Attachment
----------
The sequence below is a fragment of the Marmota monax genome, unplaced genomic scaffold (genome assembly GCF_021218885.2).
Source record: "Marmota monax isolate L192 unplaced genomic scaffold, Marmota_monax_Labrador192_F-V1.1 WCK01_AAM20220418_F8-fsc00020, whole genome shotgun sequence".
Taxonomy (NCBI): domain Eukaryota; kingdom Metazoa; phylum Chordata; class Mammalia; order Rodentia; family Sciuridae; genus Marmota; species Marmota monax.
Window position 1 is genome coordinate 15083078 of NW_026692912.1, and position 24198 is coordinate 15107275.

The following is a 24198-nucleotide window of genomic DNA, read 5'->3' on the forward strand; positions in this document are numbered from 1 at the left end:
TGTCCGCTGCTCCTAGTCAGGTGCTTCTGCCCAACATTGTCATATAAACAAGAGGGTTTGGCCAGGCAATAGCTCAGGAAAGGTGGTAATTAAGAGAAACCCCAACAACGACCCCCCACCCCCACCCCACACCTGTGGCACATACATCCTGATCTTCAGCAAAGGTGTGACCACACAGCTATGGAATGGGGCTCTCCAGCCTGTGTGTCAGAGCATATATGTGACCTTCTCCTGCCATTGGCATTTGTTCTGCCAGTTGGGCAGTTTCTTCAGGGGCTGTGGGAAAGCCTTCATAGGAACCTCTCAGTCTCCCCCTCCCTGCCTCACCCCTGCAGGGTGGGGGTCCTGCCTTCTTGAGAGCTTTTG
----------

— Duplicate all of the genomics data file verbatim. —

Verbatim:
The sequence below is a fragment of the Marmota monax genome, unplaced genomic scaffold (genome assembly GCF_021218885.2).
Source record: "Marmota monax isolate L192 unplaced genomic scaffold, Marmota_monax_Labrador192_F-V1.1 WCK01_AAM20220418_F8-fsc00020, whole genome shotgun sequence".
Taxonomy (NCBI): domain Eukaryota; kingdom Metazoa; phylum Chordata; class Mammalia; order Rodentia; family Sciuridae; genus Marmota; species Marmota monax.
Window position 1 is genome coordinate 15083078 of NW_026692912.1, and position 24198 is coordinate 15107275.

The following is a 24198-nucleotide window of genomic DNA, read 5'->3' on the forward strand; positions in this document are numbered from 1 at the left end:
TGTCCGCTGCTCCTAGTCAGGTGCTTCTGCCCAACATTGTCATATAAACAAGAGGGTTTGGCCAGGCAATAGCTCAGGAAAGGTGGTAATTAAGAGAAACCCCAACAACGACCCCCCACCCCCACCCCACACCTGTGGCACATACATCCTGATCTTCAGCAAAGGTGTGACCACACAGCTATGGAATGGGGCTCTCCAGCCTGTGTGTCAGAGCATATATGTGACCTTCTCCTGCCATTGGCATTTGTTCTGCCAGTTGGGCAGTTTCTTCAGGGGCTGTGGGAAAGCCTTCATAGGAACCTCTCAGTCTCCCCCTCCCTGCCTCACCCCTGCAGGGTGGGGGTCCTGCCTTCTTGAGAGCTTTTG